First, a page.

In one section of the course, we discuss the concept of Gothic documentary, or “gothumentary,” my (2012) term for a strain of recent documentaries from the late 20th century that cross conventions and representational strategies of horror and the gothic with documentary to offer a picture of an America that is haunted by the specters of a brutal past, unsure and anxious about its present, and in dread of the possibilities of the future. In this trans- context, we study the 1999 docu-fiction film, Wisconsin Death Trip, an uncanny anecdotal evocation of Midwest America at the turn of the 20th century where the breakout of a seemingly inexplicable epidemic of violence, madness and mania uncannily disrupts the order of a small community to belie deeper truths about America as a space haunted by longing for something more—a promise of an American Dream unfulfilled.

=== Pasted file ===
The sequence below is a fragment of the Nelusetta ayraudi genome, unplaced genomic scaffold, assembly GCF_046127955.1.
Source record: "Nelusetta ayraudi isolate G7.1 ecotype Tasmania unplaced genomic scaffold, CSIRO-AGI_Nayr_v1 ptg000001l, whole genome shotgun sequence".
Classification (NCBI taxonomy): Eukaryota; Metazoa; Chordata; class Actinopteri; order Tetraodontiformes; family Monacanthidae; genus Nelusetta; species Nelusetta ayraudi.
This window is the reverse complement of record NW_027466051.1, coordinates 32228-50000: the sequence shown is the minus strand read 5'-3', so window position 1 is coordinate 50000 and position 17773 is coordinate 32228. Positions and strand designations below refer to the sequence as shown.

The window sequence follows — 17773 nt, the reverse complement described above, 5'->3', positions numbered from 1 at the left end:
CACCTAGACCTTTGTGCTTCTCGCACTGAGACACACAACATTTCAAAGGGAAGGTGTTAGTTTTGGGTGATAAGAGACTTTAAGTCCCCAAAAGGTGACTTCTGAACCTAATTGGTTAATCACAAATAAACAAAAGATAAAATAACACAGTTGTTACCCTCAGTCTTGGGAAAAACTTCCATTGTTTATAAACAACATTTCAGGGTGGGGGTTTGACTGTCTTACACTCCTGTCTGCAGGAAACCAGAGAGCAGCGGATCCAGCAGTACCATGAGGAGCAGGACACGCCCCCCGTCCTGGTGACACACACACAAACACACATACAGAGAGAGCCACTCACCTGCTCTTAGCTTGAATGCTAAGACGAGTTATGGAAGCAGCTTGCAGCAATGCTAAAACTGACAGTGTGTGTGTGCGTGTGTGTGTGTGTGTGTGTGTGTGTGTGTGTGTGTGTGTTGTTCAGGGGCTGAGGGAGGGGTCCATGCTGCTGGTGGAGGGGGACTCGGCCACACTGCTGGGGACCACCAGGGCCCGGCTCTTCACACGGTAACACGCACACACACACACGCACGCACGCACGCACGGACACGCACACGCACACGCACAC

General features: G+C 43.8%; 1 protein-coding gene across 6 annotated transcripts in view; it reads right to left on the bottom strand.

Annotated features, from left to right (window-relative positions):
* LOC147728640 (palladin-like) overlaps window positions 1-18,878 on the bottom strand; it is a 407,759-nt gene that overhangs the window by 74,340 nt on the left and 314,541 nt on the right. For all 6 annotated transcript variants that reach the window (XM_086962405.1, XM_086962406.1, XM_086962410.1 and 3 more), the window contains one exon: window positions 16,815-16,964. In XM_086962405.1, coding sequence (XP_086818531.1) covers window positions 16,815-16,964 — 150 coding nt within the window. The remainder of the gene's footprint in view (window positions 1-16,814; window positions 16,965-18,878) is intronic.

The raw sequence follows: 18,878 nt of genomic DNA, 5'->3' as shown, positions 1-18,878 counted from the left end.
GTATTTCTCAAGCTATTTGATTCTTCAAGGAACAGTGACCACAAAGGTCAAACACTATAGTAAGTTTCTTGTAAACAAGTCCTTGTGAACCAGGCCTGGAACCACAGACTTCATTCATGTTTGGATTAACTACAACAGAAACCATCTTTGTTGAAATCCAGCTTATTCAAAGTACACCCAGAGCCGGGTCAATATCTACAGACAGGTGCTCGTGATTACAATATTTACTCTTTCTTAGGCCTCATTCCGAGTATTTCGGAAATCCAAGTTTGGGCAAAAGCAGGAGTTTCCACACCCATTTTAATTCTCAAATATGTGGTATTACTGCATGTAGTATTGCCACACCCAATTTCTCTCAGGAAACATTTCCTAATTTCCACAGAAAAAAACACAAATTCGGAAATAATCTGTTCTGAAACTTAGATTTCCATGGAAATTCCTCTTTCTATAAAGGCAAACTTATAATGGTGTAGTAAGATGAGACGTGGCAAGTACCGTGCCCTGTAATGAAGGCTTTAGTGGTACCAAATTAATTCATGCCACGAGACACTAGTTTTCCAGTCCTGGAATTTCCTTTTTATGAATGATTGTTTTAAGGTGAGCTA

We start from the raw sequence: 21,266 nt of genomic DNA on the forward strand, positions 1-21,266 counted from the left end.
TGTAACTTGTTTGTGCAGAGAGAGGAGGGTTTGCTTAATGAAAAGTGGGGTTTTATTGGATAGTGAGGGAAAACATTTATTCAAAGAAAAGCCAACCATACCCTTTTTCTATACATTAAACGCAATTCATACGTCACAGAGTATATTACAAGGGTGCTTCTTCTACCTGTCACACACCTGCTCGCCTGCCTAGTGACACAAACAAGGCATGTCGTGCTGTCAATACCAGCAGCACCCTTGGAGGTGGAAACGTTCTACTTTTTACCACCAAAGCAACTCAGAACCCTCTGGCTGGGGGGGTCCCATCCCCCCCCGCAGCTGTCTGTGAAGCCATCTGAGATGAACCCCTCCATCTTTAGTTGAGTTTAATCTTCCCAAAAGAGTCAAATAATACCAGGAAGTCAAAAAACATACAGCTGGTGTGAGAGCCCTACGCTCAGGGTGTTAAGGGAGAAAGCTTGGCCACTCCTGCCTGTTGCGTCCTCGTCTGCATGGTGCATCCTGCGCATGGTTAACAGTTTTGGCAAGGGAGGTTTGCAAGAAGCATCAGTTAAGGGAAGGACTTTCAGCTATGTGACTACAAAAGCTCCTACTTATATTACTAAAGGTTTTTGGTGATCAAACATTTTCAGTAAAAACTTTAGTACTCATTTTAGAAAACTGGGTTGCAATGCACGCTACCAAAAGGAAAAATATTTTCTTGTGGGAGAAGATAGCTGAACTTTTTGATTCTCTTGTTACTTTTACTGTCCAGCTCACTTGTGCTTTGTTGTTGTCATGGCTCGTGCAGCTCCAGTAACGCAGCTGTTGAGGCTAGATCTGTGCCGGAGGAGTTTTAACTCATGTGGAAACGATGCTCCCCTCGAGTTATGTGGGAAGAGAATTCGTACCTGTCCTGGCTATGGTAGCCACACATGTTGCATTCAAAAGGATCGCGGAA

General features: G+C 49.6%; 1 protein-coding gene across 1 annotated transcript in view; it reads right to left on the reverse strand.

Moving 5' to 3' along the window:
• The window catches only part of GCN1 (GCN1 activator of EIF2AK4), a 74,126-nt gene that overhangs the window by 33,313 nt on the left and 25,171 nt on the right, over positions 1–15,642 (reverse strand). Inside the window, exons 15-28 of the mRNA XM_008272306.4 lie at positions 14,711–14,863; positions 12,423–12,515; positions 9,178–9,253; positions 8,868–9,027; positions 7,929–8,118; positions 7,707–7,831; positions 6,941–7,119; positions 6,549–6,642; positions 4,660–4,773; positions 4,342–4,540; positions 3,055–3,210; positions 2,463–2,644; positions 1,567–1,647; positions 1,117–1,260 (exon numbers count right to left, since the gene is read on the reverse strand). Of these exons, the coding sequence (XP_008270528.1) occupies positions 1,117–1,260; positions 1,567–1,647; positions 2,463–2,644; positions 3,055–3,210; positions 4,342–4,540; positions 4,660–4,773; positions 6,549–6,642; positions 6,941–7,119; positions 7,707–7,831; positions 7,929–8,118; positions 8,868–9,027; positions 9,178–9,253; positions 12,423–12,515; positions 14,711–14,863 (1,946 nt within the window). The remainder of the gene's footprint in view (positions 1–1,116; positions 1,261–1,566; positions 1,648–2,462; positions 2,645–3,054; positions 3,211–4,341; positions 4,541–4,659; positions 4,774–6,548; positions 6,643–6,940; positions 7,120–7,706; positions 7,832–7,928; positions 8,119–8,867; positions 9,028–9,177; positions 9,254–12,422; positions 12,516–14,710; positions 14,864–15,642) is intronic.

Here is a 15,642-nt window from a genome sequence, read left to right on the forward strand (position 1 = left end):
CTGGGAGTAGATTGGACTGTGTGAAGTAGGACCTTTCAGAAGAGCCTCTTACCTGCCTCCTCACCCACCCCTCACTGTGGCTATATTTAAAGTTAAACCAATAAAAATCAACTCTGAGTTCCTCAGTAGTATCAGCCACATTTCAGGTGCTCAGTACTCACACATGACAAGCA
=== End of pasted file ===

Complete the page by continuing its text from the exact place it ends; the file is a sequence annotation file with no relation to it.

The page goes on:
The texts that are summarized below (click on links to access full texts) are the product of an assignment that asked Reflections students, in groups of six, to take on a work parallel to the course readings that only they would read, doing their own analysis, creating a semester-long Weblog discussion, and finally presenting their conclusions in class. This group reads Capote’s docu-fictional novel within a context of documentary works that speak to what Eric Savoy calls a “darkly hypothetical” reality. These students’ work captures Capote’s Gothic interest in unsettling the real, and in illuminating the contingencies of the past and present to open up cultural critique.